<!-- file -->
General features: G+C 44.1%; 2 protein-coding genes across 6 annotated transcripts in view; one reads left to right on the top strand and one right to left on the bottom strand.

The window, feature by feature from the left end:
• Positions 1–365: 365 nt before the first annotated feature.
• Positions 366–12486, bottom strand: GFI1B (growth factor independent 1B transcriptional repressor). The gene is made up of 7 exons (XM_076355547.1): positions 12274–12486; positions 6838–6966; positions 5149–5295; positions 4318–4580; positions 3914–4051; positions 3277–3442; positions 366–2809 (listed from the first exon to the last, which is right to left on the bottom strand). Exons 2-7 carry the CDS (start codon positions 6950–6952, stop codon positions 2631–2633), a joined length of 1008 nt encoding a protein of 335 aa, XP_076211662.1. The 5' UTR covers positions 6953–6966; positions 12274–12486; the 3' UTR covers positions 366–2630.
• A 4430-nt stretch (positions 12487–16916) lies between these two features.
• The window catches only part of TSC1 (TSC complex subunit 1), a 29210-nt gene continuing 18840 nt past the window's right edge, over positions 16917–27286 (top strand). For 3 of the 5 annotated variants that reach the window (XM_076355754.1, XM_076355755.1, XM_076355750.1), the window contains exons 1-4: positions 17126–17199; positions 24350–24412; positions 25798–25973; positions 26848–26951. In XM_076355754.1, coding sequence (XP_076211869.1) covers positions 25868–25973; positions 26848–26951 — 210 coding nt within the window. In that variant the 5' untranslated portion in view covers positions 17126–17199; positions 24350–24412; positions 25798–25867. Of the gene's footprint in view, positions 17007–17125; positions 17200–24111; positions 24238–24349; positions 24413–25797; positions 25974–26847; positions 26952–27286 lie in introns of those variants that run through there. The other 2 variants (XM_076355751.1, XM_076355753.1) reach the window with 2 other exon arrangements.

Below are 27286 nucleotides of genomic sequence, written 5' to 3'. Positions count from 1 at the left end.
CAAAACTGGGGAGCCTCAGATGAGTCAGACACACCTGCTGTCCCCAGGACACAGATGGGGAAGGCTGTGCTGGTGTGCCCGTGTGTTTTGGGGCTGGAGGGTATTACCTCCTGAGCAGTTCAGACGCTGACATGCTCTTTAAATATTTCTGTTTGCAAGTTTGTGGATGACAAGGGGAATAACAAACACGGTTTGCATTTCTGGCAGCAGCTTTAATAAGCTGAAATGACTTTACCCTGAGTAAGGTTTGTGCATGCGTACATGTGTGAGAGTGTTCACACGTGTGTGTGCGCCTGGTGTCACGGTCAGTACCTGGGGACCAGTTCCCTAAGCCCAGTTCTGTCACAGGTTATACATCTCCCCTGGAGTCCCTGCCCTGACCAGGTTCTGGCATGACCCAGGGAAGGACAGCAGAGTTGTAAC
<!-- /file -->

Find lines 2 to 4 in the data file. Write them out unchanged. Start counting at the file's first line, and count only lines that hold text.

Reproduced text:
The window, feature by feature from the left end:
• Positions 1–365: 365 nt before the first annotated feature.
• Positions 366–12486, bottom strand: GFI1B (growth factor independent 1B transcriptional repressor). The gene is made up of 7 exons (XM_076355547.1): positions 12274–12486; positions 6838–6966; positions 5149–5295; positions 4318–4580; positions 3914–4051; positions 3277–3442; positions 366–2809 (listed from the first exon to the last, which is right to left on the bottom strand). Exons 2-7 carry the CDS (start codon positions 6950–6952, stop codon positions 2631–2633), a joined length of 1008 nt encoding a protein of 335 aa, XP_076211662.1. The 5' UTR covers positions 6953–6966; positions 12274–12486; the 3' UTR covers positions 366–2630.